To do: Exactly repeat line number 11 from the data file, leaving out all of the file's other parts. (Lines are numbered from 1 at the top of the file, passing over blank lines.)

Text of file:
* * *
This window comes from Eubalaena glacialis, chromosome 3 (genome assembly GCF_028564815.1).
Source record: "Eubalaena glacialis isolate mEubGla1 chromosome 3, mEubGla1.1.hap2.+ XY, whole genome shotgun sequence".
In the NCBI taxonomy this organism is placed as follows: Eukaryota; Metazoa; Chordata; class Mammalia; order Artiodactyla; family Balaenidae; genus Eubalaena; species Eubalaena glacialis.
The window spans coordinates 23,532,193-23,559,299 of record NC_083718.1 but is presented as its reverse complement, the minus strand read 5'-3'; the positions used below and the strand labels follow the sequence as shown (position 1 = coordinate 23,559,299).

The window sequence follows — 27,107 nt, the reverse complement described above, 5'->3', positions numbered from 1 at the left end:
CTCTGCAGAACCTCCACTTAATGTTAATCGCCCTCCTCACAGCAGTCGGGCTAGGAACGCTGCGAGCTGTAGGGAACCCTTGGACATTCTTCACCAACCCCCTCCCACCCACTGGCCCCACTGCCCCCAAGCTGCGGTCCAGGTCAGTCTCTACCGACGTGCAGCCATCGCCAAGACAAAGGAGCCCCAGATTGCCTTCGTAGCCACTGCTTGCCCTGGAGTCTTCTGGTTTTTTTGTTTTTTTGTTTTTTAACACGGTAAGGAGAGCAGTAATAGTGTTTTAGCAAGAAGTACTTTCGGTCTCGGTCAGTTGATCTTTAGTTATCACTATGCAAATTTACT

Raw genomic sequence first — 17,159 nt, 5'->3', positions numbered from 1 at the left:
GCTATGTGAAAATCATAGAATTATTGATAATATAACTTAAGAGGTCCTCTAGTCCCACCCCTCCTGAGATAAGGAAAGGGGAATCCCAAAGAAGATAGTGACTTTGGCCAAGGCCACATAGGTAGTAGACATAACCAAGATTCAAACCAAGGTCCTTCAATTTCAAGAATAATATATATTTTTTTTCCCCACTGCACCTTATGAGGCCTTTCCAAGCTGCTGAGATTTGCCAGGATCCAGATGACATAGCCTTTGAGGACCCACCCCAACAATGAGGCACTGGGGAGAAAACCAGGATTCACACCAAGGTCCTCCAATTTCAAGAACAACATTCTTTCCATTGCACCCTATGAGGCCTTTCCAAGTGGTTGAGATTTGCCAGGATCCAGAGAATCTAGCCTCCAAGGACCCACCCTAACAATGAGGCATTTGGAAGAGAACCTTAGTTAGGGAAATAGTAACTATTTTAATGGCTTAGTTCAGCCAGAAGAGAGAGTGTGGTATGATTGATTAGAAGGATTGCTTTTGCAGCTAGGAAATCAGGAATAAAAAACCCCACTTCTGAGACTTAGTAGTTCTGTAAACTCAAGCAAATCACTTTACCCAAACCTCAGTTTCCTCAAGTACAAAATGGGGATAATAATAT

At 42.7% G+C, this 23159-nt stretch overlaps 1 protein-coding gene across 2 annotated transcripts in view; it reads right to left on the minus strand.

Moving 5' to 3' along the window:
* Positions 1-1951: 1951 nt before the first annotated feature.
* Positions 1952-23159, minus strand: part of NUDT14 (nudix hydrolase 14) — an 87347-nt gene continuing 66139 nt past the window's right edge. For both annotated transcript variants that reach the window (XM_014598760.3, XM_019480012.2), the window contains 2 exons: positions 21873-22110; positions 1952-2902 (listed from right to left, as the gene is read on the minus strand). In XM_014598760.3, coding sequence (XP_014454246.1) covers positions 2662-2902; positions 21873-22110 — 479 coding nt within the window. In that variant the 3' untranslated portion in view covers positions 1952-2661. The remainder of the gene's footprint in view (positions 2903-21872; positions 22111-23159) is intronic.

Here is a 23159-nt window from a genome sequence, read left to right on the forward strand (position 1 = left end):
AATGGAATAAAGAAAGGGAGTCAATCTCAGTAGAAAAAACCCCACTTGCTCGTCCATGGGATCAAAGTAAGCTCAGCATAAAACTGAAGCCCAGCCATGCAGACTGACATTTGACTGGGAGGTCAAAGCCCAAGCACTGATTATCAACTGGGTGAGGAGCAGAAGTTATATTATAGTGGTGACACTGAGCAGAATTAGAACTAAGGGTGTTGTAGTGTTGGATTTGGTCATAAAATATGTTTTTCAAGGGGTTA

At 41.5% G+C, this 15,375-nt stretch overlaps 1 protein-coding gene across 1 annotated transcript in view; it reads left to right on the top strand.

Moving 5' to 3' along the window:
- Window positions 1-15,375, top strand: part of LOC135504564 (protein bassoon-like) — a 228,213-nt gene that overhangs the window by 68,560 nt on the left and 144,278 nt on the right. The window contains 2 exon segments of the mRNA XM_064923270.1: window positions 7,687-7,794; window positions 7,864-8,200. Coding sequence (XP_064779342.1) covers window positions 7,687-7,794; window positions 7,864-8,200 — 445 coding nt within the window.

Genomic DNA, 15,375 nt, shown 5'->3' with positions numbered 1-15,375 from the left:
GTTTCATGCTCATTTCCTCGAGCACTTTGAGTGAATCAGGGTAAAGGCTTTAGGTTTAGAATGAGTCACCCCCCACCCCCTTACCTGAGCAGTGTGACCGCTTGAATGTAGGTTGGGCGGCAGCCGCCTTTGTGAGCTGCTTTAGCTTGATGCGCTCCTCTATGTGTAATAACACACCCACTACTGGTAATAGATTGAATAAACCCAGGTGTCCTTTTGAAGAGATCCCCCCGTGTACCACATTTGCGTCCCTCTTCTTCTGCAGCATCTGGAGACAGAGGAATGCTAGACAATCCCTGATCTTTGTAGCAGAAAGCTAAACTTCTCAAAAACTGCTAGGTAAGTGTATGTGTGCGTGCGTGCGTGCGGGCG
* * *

* Positions 1-1951: 1951 nt before the first annotated feature.